• Thorn Tree Cafe (Stanley): Great outdoor terrace; very pleasant place to sit; nice fruit juices; food not extraordinary. A complete review by Biche is available here
  • Pool Deck (Stanley): Varied buffets; rooftop restaurant.
  • Simmers: Lively open air bar; good meat; live music.
Gigiri, Muthaiga, Runda
  • Food court (Village Market): Outdoor food court; average food, but excellent ice-cream at Arlecchino.
  • Epic (Tribe, Village Market): Innovative continental cuisine with African fusion; paved outdoor area.
  • La Dolce Vita (Muthaiga Mini Market): Quiet terrace; good selection of Italian wines; excellent pizza oven.
  • Cafe des Arts (UN Avenue): Includes a green garden with three banda's and a few tables on the lawn for a sunny afternoon lunch or a romantic outside dinner.
  • Tamambo Tapas Bar (Village Market): Delicious and original cocktails and bitings; nice outdoor terrace; good live performances. 
Parklands / Westlands / Spring Valley / Loresho
  • Oasis Restaurant (Holiday Inn): By the pool; snacks and international and African buffet.
  • Gazebo Banda (Jacaranda): Always good for a bite or a drink; beautiful gardens around.
  • Pizza Garden (Jacaranda): Better-than-average pizzas; small playground.
  • Pool Bar (Jacaranda): Snacks and drinks in the open air.
  • Amani Garden Café: Lovely café offering light lunches and cakes, outside seating, play area for the kids. The garden offers customers a haven of peace where they can enjoy a calm and tranquil setting. Added advantage of supporting a good cause.
  • Le Rustique: Outdoor tables under large umbrellas; beautiful garden; open air creperie; mediterranean cuisine; playground.
  • Gypsy's: Bar with good burgers; always popular; paved terrace with streetview.
  • Zen Garden (Lower Kabete Rd): Asian restaurant with Chinese, Thai and Japanese food.
  • About Thyme: Excellent menu which changes weekly; plenty of tables outside.
Karen / Langata
  • Jolly Roger Theme Park and Restaurant: Adults can relax outside in the shady comfort of the Jolly Roger Restaurant while the kids have a great time in the playground.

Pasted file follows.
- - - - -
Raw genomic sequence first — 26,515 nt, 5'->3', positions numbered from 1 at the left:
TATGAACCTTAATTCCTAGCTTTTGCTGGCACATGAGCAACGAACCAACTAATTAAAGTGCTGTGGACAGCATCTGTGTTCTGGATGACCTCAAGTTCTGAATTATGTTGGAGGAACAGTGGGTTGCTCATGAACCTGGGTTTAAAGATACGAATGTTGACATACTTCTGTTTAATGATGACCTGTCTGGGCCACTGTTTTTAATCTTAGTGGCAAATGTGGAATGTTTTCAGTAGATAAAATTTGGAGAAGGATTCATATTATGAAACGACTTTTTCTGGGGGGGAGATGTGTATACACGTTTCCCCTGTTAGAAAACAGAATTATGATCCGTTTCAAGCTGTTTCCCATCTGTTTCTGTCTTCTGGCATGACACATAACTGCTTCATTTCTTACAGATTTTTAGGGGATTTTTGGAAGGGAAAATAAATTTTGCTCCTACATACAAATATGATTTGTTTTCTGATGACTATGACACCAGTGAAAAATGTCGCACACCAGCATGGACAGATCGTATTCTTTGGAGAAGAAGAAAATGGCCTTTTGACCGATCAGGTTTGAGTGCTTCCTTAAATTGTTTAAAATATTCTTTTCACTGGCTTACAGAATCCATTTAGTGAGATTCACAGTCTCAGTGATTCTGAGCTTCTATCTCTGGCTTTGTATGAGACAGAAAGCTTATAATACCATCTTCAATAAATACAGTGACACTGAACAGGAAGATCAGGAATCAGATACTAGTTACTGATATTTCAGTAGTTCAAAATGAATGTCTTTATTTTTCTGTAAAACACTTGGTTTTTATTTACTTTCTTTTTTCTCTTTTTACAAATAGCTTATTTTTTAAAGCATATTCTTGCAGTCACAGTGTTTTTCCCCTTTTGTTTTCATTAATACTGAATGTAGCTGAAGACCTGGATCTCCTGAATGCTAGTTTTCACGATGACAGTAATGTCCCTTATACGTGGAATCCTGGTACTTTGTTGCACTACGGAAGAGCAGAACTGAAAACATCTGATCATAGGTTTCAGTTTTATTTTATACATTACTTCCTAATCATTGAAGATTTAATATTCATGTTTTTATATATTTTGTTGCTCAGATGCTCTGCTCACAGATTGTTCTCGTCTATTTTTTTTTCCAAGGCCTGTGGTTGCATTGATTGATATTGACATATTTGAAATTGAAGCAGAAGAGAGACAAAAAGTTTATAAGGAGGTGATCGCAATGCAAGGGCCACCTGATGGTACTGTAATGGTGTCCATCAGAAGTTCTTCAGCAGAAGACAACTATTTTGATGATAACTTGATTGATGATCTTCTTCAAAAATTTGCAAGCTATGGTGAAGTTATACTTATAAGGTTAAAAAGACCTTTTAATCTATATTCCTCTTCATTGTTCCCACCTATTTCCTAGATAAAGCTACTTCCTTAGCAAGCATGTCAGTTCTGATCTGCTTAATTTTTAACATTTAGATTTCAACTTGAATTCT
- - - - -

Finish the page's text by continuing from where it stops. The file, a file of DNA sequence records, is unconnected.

• Simba Saloon: Nice coffees; big playground for the kids; Carnivore food.
  • Rusty Nail: Beautiful terrace/garden; huge steaks; charming, romantic ambience according to some.
  • Karen Blixen Coffee Garden: Lovely setting; spacious outdoor garden full of birds; international menu.
  • Talisman: Lovely garden and patio to sit outside, with heaters when cold; varied menu; food is great. Full review by Biche here.
  • Rangers (Nairobi National Park main gate): Nice Twiga and Oryx terraces; wooden viewing deck; international cuisine.  
Lavington / Hurlingham
  • Mediterraneo (Junction): Italian cuisine; cozy ambience; nice terrace upstairs. Full review by Biche available here and a more recent review by pourkygourmand here.
  • For You: Excellent Chinese restaurant with nice Chinese lanterns on the outside; huge garden.
  • Osteria del Chianto: Excellent Italian food served in a lovely garden with bonfires and small lamps everywhere.
  • Hong's Bakery (next to Yaya): Outside terrace, grass; swing for kids; cake, bread and goodies for sale; nice snacks. The Chicken Teriyaki comes recommended by Peperuka.
  • Chez l'Ami: Odd combination of French and Japanese cuisine; good sushi; garden.
  • Sippers (Argwings Kodek Rd): Nice outdoor patio and tables; good music; nightlife venue; the roast goat comes highly recommended.
Milimani / Upper Hill
  • Flame Tree (Panafric): Has an outdoor section; decent coffee and juices.
  • Pool Garden (Panafric): Mainly barbeque and buffet lunches.
  • Mandhari (Serena): Al-fresco dining on the terrace; excellent international and fusion cuisine. 
  • Pool Bar (Serena): Good snacks; relaxed atmosphere.
  • Cafe Maghreb (Serena): Original moroccan cuisine; possibility of al-fresco dining.
  • Mukutan Garden Café (Fairview): good coffees and cakes as well as light meals such as gourmet sandwiches, pizzas and quesadillas; tranquil green setting; wireless Internet available. 
  • Pwani Pool Restaurant (Fairview): International cuisine in a casual environment by the pool.
A bit out of town
  • Cafe Kigwa (Safari Park): Mostly buffet-style; always busy on Sundays for brunch/lunch.
  • Olepolos Country Club (Magadi Rd): good nyama choma; excellent views.

The above list is by no means complete or exhaustive. But these places have all been checked out by your dear Rafiki and can be recommended (although some more than others). Most of them have websites nowadays, so please click through for more info. Please feel free to add you own and comment, and I'll update the list. Let's enjoy the Green City in the Sun!

Friday, May 15, 2009

For walkers, cyclists, joggers and picnicers: Nairobi gets its forest back

Source: www.kenyakidz.com (reproduced here without permission, I hope it is fine, since the announcement is a bit urgent)

A high-powered alliance of environmentalists, diplomats and parastatals will this week deliver Karura Forest back to Nairobi: safe, beautiful and ready for family rambling and picnics.

The Karura Forest, which spans from the Old Kiambu Road to Limuru Road on the western side of the city, is venue for a grand opening this Saturday 16th May at 10am, to unveil a 4km nature trail, now cleared, staffed, and ready for walkers, joggers and cyclists.

At the instigation of Kenya Forest Service, and with the support of the Friends of Karura, led by the British High Commissioner’s wife Alice Macaire and William Wambuga of the Nairobi Arboretum, the project to restore the forest to use has also drawn on the advice of Kenya’s Nobel prize-winning environmentalist Prof. Wangari Maathai.